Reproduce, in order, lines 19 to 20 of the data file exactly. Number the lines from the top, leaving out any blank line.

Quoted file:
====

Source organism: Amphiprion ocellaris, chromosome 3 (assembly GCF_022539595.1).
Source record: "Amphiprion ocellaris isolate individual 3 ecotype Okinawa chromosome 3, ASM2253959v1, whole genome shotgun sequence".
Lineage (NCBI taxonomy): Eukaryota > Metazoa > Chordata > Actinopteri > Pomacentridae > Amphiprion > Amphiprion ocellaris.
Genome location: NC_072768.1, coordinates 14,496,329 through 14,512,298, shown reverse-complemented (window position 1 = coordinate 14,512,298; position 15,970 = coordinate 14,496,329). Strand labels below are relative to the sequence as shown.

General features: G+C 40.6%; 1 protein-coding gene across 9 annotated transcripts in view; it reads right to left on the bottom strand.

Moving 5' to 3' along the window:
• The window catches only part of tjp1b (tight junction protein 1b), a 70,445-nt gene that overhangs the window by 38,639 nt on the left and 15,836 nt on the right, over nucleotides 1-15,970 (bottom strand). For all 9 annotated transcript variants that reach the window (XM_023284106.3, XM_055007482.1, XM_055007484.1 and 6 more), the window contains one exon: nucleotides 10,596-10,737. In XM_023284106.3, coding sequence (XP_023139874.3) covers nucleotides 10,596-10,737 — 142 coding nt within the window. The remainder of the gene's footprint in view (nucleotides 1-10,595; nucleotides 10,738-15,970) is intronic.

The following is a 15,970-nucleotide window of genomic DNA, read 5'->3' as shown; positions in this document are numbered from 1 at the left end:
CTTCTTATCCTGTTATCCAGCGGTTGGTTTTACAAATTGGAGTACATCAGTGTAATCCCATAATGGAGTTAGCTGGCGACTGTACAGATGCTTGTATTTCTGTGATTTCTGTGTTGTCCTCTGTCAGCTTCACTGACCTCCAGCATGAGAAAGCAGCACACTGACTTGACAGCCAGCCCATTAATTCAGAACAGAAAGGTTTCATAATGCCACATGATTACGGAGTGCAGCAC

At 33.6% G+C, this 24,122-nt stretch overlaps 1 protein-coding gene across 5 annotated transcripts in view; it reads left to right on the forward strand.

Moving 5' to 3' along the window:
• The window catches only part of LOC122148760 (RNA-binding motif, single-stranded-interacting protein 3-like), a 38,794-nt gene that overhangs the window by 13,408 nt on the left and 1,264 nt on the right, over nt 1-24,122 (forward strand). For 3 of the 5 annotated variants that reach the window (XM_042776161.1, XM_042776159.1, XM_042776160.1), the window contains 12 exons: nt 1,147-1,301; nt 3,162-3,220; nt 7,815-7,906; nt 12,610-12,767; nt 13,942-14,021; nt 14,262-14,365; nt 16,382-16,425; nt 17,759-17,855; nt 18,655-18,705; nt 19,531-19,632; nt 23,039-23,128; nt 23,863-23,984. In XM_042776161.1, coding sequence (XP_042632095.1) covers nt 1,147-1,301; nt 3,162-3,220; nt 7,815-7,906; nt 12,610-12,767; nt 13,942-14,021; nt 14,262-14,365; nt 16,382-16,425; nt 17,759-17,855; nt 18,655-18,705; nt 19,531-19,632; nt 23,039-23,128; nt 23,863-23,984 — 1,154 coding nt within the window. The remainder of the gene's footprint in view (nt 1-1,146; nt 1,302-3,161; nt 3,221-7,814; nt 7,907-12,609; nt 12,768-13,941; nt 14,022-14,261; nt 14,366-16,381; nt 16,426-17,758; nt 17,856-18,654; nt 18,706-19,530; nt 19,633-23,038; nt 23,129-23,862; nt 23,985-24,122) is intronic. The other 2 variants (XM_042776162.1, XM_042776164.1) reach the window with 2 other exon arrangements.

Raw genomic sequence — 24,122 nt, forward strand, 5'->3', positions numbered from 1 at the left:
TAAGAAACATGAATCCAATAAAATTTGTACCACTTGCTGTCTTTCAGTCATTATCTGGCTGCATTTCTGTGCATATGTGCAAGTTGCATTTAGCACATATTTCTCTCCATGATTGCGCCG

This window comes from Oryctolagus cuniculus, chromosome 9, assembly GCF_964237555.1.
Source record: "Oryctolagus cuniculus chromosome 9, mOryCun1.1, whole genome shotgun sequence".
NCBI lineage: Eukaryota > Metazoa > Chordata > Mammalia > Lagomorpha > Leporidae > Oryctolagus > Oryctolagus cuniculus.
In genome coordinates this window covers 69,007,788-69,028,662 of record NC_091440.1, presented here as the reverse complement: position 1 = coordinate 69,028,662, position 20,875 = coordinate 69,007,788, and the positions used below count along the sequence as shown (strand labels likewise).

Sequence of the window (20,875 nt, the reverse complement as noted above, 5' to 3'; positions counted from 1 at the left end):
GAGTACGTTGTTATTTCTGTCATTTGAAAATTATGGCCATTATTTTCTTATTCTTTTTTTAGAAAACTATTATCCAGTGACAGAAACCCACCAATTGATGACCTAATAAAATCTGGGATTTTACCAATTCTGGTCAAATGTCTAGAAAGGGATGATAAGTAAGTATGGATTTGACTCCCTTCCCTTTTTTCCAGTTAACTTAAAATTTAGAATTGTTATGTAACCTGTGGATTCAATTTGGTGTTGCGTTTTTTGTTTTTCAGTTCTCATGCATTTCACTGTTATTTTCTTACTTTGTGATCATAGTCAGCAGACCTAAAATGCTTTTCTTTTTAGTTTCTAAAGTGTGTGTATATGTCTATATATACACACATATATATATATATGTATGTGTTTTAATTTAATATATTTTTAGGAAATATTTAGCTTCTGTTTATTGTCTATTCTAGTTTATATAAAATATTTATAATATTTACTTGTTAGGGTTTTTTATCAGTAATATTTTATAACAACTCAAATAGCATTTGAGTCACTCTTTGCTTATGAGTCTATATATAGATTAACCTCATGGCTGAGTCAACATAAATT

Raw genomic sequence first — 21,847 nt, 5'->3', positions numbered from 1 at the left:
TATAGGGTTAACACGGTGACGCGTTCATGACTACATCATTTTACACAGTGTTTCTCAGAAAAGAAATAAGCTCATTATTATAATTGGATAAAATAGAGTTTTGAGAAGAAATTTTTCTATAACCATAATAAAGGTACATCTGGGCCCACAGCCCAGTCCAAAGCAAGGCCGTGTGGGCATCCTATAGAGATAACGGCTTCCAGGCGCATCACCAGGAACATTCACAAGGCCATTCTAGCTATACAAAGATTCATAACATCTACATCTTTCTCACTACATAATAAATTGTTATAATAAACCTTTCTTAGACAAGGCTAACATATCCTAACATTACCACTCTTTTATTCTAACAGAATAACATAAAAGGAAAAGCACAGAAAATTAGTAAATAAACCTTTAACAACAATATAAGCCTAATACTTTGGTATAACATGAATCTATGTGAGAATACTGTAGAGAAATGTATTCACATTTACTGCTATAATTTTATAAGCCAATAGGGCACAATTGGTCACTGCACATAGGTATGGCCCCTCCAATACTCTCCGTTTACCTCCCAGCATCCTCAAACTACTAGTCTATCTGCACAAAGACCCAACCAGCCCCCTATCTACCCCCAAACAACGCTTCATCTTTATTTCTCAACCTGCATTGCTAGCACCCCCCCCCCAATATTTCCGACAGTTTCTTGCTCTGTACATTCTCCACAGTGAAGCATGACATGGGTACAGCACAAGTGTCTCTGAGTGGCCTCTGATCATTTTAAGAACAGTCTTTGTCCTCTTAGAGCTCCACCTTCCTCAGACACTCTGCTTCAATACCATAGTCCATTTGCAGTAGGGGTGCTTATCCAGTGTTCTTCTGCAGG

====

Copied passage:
Sequence of the window (20,875 nt, the reverse complement as noted above, 5' to 3'; positions counted from 1 at the left end):
GAGTACGTTGTTATTTCTGTCATTTGAAAATTATGGCCATTATTTTCTTATTCTTTTTTTAGAAAACTATTATCCAGTGACAGAAACCCACCAATTGATGACCTAATAAAATCTGGGATTTTACCAATTCTGGTCAAATGTCTAGAAAGGGATGATAAGTAAGTATGGATTTGACTCCCTTCCCTTTTTTCCAGTTAACTTAAAATTTAGAATTGTTATGTAACCTGTGGATTCAATTTGGTGTTGCGTTTTTTGTTTTTCAGTTCTCATGCATTTCACTGTTATTTTCTTACTTTGTGATCATAGTCAGCAGACCTAAAATGCTTTTCTTTTTAGTTTCTAAAGTGTGTGTATATGTCTATATATACACACATATATATATATATGTATGTGTTTTAATTTAATATATTTTTAGGAAATATTTAGCTTCTGTTTATTGTCTATTCTAGTTTATATAAAATATTTATAATATTTACTTGTTAGGGTTTTTTATCAGTAATATTTTATAACAACTCAAATAGCATTTGAGTCACTCTTTGCTTATGAGTCTATATATAGATTAACCTCATGGCTGAGTCAACATAAATT